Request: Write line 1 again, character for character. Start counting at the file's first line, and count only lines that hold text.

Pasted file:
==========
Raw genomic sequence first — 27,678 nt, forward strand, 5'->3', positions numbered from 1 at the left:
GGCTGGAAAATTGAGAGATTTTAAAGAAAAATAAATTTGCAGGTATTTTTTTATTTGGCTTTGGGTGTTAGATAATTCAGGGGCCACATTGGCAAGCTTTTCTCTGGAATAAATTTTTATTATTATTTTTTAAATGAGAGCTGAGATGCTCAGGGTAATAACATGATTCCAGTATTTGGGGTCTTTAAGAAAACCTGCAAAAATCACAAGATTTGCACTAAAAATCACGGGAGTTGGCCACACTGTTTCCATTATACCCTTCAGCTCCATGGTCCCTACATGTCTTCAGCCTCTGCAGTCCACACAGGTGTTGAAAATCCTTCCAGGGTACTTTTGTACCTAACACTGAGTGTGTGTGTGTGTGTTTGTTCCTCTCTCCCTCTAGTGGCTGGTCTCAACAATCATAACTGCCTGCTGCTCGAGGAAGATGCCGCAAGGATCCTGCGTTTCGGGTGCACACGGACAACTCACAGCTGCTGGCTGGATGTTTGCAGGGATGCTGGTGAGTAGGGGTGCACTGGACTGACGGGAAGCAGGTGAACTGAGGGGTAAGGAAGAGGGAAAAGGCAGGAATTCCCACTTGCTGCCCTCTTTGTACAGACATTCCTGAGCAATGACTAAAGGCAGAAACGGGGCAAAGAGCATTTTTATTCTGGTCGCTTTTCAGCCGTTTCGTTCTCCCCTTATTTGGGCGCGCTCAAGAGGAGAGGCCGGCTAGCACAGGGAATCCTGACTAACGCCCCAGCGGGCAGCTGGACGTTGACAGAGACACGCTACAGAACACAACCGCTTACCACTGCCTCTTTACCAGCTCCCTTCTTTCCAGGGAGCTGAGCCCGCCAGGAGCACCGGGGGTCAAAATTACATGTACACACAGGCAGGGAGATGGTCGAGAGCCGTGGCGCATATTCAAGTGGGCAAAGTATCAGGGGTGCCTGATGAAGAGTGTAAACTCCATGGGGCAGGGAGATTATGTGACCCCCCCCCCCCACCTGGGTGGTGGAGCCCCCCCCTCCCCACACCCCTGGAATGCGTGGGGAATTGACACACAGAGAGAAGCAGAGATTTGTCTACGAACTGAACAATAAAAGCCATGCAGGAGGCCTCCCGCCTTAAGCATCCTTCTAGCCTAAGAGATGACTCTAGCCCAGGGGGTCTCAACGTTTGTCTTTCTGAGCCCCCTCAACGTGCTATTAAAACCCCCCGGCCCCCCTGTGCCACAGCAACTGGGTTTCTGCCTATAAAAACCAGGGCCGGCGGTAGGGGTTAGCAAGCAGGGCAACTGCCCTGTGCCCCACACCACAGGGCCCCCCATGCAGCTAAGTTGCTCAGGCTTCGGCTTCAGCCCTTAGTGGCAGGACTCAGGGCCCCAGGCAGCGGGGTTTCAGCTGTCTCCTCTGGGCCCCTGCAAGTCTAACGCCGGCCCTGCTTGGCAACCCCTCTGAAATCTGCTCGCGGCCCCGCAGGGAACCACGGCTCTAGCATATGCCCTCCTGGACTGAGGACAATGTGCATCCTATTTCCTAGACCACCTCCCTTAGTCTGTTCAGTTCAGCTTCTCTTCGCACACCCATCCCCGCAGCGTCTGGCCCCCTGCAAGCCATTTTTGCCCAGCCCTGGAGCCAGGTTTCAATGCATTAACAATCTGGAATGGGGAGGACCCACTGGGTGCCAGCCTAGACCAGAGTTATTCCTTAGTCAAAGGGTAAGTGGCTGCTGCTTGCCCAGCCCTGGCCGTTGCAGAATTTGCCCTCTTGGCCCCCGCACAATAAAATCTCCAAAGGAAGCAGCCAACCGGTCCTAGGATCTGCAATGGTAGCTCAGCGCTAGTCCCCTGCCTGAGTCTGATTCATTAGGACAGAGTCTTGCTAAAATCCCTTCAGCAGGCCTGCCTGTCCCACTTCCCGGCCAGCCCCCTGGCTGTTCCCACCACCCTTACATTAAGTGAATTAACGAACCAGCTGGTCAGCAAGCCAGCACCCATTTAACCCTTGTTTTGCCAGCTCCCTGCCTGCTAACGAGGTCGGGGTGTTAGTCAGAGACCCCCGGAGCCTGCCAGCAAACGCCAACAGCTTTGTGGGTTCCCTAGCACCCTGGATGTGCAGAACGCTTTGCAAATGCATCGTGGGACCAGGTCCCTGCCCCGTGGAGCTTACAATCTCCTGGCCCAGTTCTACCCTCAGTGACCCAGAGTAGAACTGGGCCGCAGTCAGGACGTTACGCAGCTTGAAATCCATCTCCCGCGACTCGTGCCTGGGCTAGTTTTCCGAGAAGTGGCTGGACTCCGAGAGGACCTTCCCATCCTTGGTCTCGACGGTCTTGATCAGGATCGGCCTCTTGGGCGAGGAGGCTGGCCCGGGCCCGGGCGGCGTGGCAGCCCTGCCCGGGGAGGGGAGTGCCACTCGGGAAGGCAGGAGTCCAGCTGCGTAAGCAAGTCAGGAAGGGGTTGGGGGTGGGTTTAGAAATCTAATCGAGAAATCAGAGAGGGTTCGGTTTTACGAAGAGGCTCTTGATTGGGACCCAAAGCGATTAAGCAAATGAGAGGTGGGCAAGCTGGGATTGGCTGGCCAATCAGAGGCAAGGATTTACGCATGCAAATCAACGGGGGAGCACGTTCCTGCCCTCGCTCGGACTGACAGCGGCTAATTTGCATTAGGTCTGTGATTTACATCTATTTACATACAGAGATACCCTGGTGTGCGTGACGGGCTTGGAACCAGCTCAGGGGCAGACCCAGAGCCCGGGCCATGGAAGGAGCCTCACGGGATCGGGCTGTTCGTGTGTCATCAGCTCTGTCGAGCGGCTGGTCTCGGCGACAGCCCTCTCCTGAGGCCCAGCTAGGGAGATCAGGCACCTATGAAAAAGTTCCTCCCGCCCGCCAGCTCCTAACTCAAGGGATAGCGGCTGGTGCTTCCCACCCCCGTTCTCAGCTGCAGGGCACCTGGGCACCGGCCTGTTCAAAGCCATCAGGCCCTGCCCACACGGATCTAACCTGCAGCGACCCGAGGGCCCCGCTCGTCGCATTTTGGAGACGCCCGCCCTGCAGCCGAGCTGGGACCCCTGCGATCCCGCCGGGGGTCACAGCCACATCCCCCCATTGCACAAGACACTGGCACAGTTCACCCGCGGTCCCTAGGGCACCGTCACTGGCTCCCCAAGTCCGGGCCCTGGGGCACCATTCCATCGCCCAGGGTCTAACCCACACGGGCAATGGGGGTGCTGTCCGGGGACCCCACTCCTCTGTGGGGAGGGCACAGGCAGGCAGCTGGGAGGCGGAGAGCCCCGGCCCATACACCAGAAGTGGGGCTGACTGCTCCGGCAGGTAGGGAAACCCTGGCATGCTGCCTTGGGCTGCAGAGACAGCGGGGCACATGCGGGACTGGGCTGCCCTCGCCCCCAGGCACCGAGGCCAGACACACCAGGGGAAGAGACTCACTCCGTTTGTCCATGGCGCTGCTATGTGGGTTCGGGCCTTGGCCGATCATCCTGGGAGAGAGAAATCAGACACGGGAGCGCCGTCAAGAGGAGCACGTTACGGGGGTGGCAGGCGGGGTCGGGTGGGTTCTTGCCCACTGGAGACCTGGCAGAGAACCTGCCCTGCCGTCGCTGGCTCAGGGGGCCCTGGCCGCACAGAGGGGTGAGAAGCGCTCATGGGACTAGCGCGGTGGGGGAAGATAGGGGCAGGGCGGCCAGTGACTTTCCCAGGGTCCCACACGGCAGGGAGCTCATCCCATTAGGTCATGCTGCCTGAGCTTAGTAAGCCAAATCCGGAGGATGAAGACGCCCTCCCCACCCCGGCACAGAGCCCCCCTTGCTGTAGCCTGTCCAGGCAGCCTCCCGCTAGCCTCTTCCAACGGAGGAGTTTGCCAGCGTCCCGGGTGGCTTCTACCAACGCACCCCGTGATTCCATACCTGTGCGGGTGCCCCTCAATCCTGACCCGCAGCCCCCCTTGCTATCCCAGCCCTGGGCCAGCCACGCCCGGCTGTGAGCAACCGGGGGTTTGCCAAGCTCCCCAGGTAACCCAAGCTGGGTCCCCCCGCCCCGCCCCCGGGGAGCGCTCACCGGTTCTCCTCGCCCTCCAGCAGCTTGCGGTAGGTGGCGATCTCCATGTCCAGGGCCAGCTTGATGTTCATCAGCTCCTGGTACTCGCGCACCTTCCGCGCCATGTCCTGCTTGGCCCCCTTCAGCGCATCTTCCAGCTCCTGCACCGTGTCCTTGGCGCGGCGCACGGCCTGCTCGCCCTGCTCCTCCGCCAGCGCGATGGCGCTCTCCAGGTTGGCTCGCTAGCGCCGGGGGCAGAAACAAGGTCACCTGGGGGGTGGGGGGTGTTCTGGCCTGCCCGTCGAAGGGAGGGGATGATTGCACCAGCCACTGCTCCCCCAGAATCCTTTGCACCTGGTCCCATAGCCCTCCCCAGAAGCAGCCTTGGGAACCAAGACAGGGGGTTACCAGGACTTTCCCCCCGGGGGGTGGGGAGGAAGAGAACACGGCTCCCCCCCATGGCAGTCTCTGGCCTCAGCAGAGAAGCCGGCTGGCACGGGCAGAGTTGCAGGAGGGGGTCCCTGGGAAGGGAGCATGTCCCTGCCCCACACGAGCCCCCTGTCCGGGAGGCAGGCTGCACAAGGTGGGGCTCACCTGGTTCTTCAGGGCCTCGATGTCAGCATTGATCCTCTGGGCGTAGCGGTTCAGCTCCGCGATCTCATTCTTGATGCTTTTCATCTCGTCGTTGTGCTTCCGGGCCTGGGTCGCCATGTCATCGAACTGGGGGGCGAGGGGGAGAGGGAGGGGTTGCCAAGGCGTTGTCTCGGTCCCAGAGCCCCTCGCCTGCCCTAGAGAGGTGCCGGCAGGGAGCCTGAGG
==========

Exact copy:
Raw genomic sequence first — 27,678 nt, forward strand, 5'->3', positions numbered from 1 at the left: